Sebelius exempted churches, other houses of worship, and groups of houses of worship from the mandate to pay for the benefits and she also provided a "temporary enforcement safe harbor" that gave other types of nonprofit employers that were not providing contraceptive coverage until August 2013 to comply with the requirement.
Since then, many religious employers, nonprofit employers affiliated with organizations such as the Catholic Church, and for-profit employers owned or controlled by executives who oppose birth control, or certain types of contraception, on moral, ethical or religious grounds have filed suits in federal court in effort to kill the mandate or get their organizations excluded from the scope of the mandate.
Federal courts have refused to hear some cases and delayed action on others because of the judges' desire to see what kind of rules federal agencies might include in the final birth control mandate regulations.
The agencies get a few dozen comments on some major draft PPACA implementation regulations and typically get a few hundred or a few thousand comments in response to the more controversial draft regulations.
The agencies are reporting in the preamble to the new draft regulations that they have received about 200,000 comments in response to earlier versions.
Maureen Martin, an analyst at the Heartland Institute, a group that bills itself as promoting libertarian principles, said she believes the new proposal would not be much of a compromise from the perspective of employers opposed to the birth control mandate, because insurers would still provide the benefits for the employees.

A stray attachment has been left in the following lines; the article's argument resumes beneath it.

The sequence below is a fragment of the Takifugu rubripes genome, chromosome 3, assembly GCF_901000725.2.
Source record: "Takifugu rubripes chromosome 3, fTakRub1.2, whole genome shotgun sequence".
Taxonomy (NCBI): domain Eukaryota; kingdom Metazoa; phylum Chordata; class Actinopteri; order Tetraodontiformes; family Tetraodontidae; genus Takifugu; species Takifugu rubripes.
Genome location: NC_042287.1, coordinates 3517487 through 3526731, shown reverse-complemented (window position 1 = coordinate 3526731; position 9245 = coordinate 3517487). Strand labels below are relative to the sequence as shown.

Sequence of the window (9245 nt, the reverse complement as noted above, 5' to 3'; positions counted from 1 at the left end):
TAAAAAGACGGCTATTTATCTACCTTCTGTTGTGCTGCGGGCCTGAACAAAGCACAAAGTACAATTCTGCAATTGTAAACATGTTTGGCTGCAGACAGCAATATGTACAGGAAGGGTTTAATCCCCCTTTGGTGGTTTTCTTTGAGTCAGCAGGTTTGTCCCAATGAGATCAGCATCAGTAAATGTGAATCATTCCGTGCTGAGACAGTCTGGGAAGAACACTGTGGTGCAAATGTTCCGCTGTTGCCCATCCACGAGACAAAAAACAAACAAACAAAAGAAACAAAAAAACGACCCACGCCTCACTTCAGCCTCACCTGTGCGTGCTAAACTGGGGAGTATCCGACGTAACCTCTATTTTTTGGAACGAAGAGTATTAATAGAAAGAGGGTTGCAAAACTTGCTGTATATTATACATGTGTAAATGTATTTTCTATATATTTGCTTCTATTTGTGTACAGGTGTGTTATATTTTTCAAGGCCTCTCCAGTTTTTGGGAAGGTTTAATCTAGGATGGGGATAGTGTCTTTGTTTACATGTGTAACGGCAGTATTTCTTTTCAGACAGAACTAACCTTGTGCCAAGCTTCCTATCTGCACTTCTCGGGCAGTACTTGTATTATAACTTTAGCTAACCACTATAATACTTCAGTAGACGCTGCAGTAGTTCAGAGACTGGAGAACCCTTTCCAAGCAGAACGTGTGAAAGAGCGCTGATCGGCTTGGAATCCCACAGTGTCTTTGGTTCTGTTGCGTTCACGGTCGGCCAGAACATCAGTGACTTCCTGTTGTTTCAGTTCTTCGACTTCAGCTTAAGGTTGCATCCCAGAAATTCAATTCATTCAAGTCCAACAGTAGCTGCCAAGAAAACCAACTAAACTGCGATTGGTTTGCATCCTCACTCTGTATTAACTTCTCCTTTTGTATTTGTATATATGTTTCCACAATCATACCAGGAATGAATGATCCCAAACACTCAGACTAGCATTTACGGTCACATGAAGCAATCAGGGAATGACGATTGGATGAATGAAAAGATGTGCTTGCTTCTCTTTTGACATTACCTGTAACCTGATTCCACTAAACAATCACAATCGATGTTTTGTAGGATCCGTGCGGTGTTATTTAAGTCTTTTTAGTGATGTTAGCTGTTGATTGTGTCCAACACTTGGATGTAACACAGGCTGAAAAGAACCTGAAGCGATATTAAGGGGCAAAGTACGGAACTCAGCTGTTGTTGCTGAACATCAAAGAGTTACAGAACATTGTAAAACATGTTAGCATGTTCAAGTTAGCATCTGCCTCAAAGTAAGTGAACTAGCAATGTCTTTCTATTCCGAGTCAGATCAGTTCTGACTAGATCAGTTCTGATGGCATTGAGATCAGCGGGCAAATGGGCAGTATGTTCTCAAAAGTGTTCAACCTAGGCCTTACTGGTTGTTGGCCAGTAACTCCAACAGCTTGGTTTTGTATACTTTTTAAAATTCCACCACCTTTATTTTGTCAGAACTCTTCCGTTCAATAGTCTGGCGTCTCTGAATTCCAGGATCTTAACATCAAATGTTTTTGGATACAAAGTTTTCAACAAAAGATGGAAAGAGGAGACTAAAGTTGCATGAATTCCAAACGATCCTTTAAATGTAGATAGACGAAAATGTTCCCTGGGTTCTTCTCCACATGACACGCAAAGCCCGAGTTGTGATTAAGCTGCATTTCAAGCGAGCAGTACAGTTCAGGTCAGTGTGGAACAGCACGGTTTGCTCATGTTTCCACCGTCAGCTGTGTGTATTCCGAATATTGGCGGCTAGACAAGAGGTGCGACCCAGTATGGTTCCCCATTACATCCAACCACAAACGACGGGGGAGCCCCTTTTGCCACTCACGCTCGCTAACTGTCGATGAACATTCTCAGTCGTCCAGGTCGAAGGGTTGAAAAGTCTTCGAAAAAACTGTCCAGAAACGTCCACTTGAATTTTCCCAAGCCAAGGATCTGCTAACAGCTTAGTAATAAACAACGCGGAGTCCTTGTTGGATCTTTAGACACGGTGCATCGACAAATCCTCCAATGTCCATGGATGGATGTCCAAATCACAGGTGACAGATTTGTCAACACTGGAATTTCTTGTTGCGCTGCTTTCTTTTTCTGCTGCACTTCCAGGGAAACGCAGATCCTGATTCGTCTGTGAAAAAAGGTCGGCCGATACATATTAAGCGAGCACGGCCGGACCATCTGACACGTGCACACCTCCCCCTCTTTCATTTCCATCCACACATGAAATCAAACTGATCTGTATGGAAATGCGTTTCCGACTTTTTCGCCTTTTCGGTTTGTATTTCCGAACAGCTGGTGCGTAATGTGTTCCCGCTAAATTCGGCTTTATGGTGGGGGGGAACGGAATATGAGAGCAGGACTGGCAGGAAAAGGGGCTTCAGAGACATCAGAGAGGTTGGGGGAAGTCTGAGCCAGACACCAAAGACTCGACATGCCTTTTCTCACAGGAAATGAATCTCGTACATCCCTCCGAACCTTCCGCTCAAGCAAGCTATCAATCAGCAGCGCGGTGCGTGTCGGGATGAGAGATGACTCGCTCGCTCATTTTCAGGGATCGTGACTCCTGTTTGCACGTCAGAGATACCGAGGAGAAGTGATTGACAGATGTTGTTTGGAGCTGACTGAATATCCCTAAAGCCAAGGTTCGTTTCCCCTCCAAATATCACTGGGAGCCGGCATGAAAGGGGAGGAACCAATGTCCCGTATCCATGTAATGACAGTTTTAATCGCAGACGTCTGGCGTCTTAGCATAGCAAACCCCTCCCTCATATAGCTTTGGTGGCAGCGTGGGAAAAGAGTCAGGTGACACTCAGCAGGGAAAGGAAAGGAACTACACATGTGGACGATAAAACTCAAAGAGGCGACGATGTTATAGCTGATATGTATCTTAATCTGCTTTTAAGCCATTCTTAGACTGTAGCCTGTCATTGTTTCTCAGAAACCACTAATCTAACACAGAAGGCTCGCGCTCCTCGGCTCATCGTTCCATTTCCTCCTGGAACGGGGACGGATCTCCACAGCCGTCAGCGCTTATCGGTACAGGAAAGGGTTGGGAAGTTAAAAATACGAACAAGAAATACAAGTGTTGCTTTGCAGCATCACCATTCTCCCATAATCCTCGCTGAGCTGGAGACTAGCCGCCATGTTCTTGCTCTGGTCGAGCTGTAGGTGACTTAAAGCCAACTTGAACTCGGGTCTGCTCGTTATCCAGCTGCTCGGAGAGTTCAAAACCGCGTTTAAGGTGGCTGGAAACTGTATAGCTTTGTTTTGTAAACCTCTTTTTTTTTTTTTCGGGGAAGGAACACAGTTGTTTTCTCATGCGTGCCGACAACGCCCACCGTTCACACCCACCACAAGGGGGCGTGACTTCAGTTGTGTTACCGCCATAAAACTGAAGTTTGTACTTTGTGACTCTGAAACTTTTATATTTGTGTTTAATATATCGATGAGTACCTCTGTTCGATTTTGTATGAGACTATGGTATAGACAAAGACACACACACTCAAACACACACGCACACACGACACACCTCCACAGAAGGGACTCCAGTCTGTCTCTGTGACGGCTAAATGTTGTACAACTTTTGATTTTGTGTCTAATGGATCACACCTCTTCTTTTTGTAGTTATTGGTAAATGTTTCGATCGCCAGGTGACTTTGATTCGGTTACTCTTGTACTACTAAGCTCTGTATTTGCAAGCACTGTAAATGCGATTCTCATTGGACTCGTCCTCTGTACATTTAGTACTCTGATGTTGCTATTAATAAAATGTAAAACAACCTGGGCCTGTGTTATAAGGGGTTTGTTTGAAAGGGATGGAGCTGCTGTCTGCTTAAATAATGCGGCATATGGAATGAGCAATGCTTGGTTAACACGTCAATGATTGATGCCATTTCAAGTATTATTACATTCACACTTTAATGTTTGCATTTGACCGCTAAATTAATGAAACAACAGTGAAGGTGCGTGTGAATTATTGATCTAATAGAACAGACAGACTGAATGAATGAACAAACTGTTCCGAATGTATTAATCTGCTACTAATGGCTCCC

"To pay for this coverage, the insurers would get a credit against fees they will owe for offering their policies for sale on federal insurance exchanges," Martin said in a commentary distributed by the Heartland Institute.
Letting the government define what organizations are entitled to a "religious" exemption may violate the First Amendment of the U.S. Constitution, and inserting a "third party" between a religious employer and an insurer does not seem to give the religious employer a genuine exemption from having to comply with the birth control mandate, Martin said.
Failing to make exemption arrangements for for-profit employers seems to be discriminatory, Martin said.
Originally published on LifeHealthPro.com